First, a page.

The application can register a callback function that is called whenever a request has terminated, regardless. The callback function can furthermore be registered to be called regardless of the status code or on upon a specific codes. The set of status codes is:

The request was successful
The request was interrupted
An error occured
The request resulted in an object with no data, for example a telnet session
The service was unavailable but the request can be repeated at at later time. This later time can be obtained using the function
extern time_t HTRequest_retryTime (HTRequest * request);

Return codes are not used from termination handlers.

Register an "Unknown Header" Handler

If you have additional headers that you want to experiment with you can register a header parser to handle all unknown headers. This handler is called whenever an unknown header is encountered when parsing the object header. If the returns YES then the MIME parser stores the metainformation in the anchor object if self so that it can be found at a later point in time. If the handler returns NO, then the header is discarded.

The header passed to the call back function will be in normal NULL terminated C string without any CRLF. The line will also be unwrapped so that it is easier to parse for the call back function.

typedef int HTMIMEHandler	(HTRequest * request, char * header);

extern int HTMIME_register	(HTMIMEHandler * cbf);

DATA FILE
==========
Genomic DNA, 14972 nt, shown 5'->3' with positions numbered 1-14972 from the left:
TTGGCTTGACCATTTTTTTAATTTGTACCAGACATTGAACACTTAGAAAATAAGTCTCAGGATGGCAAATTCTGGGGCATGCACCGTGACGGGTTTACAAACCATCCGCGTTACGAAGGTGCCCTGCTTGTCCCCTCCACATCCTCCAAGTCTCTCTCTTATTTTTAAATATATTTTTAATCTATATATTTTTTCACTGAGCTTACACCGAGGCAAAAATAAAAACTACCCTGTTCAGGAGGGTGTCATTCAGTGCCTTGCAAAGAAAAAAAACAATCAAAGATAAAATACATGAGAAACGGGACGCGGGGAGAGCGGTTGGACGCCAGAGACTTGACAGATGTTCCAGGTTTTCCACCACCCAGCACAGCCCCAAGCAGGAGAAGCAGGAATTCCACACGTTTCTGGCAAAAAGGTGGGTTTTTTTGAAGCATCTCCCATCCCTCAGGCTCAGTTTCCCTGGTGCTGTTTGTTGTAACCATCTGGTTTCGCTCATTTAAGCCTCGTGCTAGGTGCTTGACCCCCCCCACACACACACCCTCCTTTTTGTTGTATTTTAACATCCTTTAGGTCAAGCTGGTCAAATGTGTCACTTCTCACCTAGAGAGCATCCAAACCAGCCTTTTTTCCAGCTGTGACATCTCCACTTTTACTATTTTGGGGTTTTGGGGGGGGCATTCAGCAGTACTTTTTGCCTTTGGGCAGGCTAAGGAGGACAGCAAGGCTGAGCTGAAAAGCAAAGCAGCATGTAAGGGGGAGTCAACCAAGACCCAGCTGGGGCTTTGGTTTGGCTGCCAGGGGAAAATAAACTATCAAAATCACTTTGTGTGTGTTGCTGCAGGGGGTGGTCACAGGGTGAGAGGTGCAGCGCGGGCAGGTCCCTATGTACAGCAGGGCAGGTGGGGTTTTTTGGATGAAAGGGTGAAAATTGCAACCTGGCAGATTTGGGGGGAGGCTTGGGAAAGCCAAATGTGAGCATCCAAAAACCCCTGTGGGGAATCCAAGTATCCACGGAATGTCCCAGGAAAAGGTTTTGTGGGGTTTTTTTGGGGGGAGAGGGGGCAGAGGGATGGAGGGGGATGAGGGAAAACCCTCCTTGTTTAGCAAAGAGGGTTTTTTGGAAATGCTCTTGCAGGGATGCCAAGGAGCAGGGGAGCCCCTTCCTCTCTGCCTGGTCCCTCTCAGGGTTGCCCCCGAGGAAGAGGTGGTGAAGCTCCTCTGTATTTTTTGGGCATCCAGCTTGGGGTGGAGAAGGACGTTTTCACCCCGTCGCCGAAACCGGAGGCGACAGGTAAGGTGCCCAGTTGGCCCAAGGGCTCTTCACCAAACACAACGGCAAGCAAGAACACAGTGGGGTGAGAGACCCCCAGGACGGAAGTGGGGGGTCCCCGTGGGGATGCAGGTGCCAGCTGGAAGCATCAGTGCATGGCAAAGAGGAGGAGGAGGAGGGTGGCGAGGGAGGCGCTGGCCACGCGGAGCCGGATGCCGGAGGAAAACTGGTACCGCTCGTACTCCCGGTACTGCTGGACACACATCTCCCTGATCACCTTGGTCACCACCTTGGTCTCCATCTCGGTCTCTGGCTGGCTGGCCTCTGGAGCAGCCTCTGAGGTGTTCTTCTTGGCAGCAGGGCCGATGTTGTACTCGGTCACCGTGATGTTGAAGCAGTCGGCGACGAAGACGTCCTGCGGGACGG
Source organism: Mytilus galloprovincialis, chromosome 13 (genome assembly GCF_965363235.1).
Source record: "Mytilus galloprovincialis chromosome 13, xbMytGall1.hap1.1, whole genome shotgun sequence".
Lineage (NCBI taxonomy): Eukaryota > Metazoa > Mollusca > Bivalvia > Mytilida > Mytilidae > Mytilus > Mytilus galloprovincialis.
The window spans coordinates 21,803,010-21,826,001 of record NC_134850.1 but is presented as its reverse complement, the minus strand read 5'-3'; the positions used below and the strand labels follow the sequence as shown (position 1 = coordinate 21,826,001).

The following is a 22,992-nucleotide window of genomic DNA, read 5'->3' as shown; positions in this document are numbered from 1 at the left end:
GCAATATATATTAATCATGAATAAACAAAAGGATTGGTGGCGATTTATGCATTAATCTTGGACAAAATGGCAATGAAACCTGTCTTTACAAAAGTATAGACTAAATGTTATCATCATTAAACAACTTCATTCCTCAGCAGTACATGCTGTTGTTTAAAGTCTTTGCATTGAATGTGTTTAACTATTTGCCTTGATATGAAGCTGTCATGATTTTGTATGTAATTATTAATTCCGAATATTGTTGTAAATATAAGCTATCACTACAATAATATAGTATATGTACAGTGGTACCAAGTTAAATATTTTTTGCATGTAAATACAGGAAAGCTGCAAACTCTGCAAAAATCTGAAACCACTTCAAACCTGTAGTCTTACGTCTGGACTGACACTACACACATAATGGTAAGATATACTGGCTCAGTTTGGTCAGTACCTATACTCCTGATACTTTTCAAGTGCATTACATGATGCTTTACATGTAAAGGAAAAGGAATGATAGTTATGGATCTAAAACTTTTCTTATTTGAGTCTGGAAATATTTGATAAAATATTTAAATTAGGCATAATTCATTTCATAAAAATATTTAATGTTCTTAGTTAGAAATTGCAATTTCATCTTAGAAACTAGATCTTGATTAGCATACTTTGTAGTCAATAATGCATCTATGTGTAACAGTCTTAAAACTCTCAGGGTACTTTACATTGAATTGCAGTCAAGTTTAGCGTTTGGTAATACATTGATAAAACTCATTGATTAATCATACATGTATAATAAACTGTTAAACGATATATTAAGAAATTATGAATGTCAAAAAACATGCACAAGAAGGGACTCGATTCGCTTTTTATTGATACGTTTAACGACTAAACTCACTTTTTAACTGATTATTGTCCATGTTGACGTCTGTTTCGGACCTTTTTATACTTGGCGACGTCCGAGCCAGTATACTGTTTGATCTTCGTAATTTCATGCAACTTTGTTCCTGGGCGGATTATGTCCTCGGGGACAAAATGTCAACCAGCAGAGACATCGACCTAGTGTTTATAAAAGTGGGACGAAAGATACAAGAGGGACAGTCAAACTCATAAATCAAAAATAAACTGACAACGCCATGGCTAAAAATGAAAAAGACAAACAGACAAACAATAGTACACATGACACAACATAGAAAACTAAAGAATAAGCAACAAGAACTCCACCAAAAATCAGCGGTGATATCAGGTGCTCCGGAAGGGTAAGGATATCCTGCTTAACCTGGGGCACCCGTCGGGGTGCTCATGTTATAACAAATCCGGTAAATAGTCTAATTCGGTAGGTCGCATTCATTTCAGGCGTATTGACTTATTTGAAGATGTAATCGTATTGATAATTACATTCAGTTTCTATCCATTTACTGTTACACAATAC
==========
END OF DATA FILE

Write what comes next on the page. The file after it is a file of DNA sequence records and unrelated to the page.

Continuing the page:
extern int HTMIME_unRegister	(void);

Register a Select Timeout Function

You can register a call back function together with a timeout that is used in the select call of the event loop. When the select() call times out, the call back function is called. The registration can either be so that the call back always is called when that the select call times out or only when Library sockets are in use.

typedef int HTEventTimeout (HTRequest *);

extern BOOL HTEvent_registerTimeout (struct timeval *tp, HTRequest * request, HTEventTimeout *tcbf, BOOL always);

Issue Requests to the Library

The Access module has a set of functions that works as a user interface to the request manager. You can call the request manager directly but often it is simpler to use the Access module. As mentioned, the request manager returns immediately and the result of the request is handled back to the application using the termination handlers.

What and When to Escape Strings

The Library's represents internally location strings as URLs which means that they always are escaped. Only when it is required to access a resource are they unescaped, for example via FTP. All location strings passed to the Library are also treated as URLs which means that they must be escaped already. Hence in the case of the request methods mentioned aboce, all URL arguments must be escaped if the resource is to be found.

Most often this is only a problem when people type in location strings directly, for example using "goto location" etc. In the Escape module the Library provides two functions for escaping location strings into URLs and unescaping URLs into location strings:

typedef enum _HTURIEncoding {
    URL_XALPHAS         = 0x1,
    URL_XPALPHAS        = 0x2,
    URL_PATH            = 0x4
} HTURIEncoding;

extern char * HTEscape (const char * str, HTURIEncoding mask);
extern char * HTUnEscape (char * str);

Multiple Simultaneous Requests

Multiple simultaneous requests can be started at any time from within an event handler. It is simply a question of calling one of the load functions in the Access module. The Library keeps a request queue where all active requests are kept. The application can define the maximum number of open sockets that can be open at any one time. This number is by default 6 but can be changed using the following functions:

extern BOOL HTNet_setMaxSocket (int newmax);
extern int  HTNet_maxSocket (void);